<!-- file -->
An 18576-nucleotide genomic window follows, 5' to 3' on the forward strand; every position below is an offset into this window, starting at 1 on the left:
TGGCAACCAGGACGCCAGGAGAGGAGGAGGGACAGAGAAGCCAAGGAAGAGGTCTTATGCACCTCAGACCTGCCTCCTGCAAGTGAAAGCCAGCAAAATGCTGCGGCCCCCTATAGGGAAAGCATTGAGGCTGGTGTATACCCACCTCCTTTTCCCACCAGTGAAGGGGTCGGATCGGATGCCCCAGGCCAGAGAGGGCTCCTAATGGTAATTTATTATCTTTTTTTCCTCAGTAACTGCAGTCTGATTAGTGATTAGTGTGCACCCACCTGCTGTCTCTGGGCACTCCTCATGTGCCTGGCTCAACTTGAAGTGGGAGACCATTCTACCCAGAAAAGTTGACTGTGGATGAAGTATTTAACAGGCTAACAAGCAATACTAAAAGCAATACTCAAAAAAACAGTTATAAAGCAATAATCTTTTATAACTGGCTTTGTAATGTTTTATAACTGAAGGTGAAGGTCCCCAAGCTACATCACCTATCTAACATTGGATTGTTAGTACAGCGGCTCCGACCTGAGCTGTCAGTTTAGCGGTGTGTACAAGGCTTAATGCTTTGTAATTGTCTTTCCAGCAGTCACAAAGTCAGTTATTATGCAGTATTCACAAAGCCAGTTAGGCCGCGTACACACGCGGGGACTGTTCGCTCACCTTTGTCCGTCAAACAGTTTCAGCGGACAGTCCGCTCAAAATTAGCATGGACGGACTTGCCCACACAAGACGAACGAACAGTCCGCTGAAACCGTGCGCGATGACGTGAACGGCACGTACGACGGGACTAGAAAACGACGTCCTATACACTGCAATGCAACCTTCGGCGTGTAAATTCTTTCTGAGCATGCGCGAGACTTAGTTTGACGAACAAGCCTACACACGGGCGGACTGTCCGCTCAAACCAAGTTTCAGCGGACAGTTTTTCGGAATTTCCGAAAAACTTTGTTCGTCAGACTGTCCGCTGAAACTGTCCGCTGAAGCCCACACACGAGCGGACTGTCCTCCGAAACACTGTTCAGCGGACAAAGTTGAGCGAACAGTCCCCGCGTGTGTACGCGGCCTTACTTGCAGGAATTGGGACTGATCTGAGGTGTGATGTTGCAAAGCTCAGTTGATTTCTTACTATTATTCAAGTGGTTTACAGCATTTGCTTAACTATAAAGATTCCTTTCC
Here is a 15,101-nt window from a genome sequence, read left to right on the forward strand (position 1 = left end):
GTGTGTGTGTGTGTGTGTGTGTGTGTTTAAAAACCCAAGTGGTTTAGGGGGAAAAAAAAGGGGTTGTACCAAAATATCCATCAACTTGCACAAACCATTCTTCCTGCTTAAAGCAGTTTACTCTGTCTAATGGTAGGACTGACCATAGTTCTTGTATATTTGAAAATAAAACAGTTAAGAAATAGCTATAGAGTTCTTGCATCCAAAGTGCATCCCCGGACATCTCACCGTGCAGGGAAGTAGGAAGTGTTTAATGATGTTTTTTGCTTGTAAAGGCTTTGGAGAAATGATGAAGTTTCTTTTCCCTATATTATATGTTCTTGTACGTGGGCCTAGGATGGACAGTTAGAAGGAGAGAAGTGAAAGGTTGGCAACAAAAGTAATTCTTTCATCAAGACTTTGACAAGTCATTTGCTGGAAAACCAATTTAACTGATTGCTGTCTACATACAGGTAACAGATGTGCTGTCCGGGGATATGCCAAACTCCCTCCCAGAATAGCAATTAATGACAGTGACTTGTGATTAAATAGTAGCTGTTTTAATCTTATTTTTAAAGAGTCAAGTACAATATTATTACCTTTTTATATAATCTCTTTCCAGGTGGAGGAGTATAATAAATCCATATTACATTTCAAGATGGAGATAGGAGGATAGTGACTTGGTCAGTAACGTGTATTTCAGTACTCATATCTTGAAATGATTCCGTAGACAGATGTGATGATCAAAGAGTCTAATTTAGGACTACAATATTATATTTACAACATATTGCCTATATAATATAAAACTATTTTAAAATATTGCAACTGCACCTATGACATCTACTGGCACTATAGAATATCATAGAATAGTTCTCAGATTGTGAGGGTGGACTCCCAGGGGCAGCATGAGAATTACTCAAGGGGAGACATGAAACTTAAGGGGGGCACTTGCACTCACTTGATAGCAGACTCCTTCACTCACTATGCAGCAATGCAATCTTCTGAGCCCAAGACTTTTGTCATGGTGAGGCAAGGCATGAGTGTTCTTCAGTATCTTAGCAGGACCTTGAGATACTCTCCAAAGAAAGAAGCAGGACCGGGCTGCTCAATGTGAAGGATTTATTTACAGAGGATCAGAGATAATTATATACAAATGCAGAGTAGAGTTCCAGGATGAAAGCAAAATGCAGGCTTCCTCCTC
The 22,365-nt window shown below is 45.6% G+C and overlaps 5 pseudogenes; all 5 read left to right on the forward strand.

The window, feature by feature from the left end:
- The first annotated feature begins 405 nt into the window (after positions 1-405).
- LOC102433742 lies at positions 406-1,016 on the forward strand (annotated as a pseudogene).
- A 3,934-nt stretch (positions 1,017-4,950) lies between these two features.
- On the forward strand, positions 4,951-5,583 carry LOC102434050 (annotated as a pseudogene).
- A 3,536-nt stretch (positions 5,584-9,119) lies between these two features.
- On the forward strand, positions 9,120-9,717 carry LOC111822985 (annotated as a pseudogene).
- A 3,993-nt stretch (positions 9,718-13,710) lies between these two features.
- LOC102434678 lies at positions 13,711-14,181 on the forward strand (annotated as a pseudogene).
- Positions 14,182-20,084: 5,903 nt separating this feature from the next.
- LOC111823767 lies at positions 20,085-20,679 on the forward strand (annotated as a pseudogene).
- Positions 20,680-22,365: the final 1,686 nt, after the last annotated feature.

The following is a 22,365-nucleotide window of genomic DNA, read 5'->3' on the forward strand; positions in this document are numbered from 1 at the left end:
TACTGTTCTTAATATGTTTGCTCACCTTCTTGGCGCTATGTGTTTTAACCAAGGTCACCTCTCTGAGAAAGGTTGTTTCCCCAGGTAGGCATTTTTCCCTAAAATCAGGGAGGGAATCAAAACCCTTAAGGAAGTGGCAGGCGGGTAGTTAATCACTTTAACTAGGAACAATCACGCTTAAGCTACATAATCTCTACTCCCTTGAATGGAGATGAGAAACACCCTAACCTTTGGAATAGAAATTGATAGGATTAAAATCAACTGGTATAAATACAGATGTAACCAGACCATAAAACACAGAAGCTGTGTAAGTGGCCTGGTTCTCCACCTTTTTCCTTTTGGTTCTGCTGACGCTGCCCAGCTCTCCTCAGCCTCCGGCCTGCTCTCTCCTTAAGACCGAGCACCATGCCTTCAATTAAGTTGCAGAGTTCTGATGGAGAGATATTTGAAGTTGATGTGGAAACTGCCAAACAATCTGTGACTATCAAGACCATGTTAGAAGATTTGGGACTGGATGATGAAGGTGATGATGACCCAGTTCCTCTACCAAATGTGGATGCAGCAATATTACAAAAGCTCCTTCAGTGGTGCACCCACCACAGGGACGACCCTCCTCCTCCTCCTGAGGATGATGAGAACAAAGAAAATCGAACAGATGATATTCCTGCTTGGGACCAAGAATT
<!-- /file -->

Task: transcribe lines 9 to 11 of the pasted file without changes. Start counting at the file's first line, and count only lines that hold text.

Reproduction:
- A 3,934-nt stretch (positions 1,017-4,950) lies between these two features.
- On the forward strand, positions 4,951-5,583 carry LOC102434050 (annotated as a pseudogene).
- A 3,536-nt stretch (positions 5,584-9,119) lies between these two features.